Wednesday, 29 June 2011

We are all getting older

We might all want a conductor one day
Millions and millions of us

Andria Spindel, President of March of Dimes Canada writes on her blog today about the Festival of International Conferences on Caregiving, Disability, Aging and Technology, that was held in Toronto from 5 to 8 June.

Today, with modern health care, miracles of medicine and science, and rehabilitation, family support, and healthy lifestyles, people are growing old with a disability, while in our aging population there is a growing segment that is aging into a different kind of disability. Oddly, the treatment and support of older people has been through a parallel system to that of people with disabilities. I believe that is because the people we helped 20 or 30 years ago in the disability sector were young, and were opposed to being lumped in with older people and the frailty of age was not considered a disability. So, two social services, health care, housing, transportation and legal/advocacy streams of knowledge and interventions developed.

Conductive Education grew from its roots and developed in an earlier time, when disabled people were not expected to live long, and nor were most older people! Perhaps it is time for CE's practices, its undertandings and its place in the world to evolve to match the new biological, social and personal realities of the world that we now live in.

This is a growth sector. There were some eleven-hundred people at that recent Toronto bash. Andria
reports –

People from 42 countries were present, many presenting in one or more of the six concurrent conferences, and post-conference symposium, or exhibiting at one of 93 booths which were packed with information. Many presentations were via poster, many in plenary or panel, and some in workshops. This cornucopia of expert knowledge was actively being transferred to practitioners, policy makers, consumers and advocates for seniors and people with disabilities.

I don't bet but, were I to, then I should wager that no one there mentioned Conductive Education.

Change creeps in
Here and there, not programatically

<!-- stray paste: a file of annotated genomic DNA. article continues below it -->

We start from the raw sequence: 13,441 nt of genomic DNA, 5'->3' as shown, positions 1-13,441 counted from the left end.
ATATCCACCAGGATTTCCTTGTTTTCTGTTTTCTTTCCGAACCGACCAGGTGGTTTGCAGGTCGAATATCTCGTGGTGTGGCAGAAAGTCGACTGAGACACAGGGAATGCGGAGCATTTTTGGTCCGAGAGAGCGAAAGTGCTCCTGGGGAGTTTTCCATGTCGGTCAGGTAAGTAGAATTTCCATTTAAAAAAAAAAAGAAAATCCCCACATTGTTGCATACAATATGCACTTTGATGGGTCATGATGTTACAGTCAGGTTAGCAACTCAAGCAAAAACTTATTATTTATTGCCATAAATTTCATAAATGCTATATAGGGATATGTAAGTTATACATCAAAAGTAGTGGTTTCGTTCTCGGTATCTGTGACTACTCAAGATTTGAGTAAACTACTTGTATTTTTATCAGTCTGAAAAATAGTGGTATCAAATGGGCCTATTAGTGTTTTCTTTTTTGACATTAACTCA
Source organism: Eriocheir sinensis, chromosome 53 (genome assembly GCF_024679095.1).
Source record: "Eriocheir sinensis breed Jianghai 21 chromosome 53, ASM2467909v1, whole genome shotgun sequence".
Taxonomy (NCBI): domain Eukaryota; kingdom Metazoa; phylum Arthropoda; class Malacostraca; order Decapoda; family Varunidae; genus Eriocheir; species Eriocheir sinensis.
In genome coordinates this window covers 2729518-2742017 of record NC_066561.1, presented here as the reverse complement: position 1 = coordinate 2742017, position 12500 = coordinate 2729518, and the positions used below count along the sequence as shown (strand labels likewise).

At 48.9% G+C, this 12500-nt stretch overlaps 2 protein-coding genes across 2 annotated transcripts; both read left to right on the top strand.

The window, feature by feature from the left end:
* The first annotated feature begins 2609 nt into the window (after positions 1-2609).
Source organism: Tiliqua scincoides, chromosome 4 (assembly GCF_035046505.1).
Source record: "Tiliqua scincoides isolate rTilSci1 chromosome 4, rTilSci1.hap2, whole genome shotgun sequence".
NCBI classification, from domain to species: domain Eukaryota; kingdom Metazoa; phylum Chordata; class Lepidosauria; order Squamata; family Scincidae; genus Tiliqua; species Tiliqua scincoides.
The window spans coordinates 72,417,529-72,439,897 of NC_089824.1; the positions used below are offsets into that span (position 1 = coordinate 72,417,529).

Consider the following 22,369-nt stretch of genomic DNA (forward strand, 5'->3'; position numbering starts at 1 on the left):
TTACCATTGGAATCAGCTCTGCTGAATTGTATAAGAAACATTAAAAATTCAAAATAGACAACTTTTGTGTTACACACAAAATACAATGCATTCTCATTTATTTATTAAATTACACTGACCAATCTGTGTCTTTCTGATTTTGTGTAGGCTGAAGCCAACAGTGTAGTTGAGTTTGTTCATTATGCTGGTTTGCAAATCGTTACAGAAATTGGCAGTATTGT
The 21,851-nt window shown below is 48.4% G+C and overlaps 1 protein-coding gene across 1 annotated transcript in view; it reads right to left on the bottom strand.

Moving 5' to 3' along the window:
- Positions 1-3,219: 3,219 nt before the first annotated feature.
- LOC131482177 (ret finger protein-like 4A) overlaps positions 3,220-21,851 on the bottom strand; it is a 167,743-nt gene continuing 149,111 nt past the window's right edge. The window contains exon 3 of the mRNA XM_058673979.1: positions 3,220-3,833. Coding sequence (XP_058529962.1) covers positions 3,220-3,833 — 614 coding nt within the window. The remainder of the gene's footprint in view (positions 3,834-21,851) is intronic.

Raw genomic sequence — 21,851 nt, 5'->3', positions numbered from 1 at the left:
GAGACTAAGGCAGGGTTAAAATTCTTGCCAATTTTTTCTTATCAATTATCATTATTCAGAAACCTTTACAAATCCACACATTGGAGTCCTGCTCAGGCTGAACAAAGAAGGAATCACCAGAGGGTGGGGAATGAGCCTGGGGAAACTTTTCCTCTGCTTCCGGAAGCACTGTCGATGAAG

As in many aspects of conductive practice, developments are probably happening, undescribed, unsung, and generally unknown of, even to each other. Perhaps those who undertake such initiatives might feel unsure of the legitimacy of adapting their understandings and pedagogy, deriving by the large from work with children and relatively young adults, to older people. That is, not just older people who have had strokes or have Parkinsons', or who have cerebral palsy and lived on into a ripe old age, but also older people who do not have 'movement disorders' at all, they are not disabled, 'just old', becoming more frail, losing confidence and self-esteem, failing to adapt old-established skills, relinquishing independence.

'Where might I find a job in future years? ' I hear conductors ask. Don't ask, look around, and take a chance.

For one conductor's perspectives on working like this, see Lisa Gombinsky's emerging reports on her experiences and her clients in the Enable Me project in New South Wales:

Lisa hails originally from Toronto.

Blogs cited

Gombinsky, L. (2011) Conductive Magic, The Phys.Ed. Studio, and Me

Spindel, A. (2011) President's blog

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Blogger Lisa Gombinsky said...

I could and hopefully will fill pages and pages of my blog articulating what I have learned over the last 8 years working with both people with cerebral palsy and able bodied people, watching them ageing gracefully and less gracefully in some cases. Over and over again I have seen what Conductive Education has to offer to people in both of these populations.

I have said it before and I'll say it again -- Andrew sees me as a conductor. I think that it would be near impossible for him to see me otherwise, no matter what hat or other disguise I turn up in, and trust me, I have tried to convince him otherwise at times when I was questioning myself. Andrew sees me as a conductor, and sees my work as conductive, and recognizes conductive pedagogy in how I approach whatever work I do. And when he tells me so I have no choice but to believe him - and not just because of the oh so Andrew style and tone that he uses to 'tell' me things when I'm wallowing in self doubt. I trained under some wonderful conductors, but it was Andrew who taught me what wearing my conductor hat was all about, about the pedagogy that underpins the practice, and to this day it is Andrew that reminds me of how proud I should be to wear it, and it is Andrew that gives me confidence to get out there and 'just do it', to take risks, and to write about what I do.

And he is right -- there is and will always be work for conductors who are willing to look around, to take a chance, and not to ask for permission or approval. Get you conductor hat on and 'Just do it'!

Wednesday, 29 June 2011 at 11:44:00 BST  

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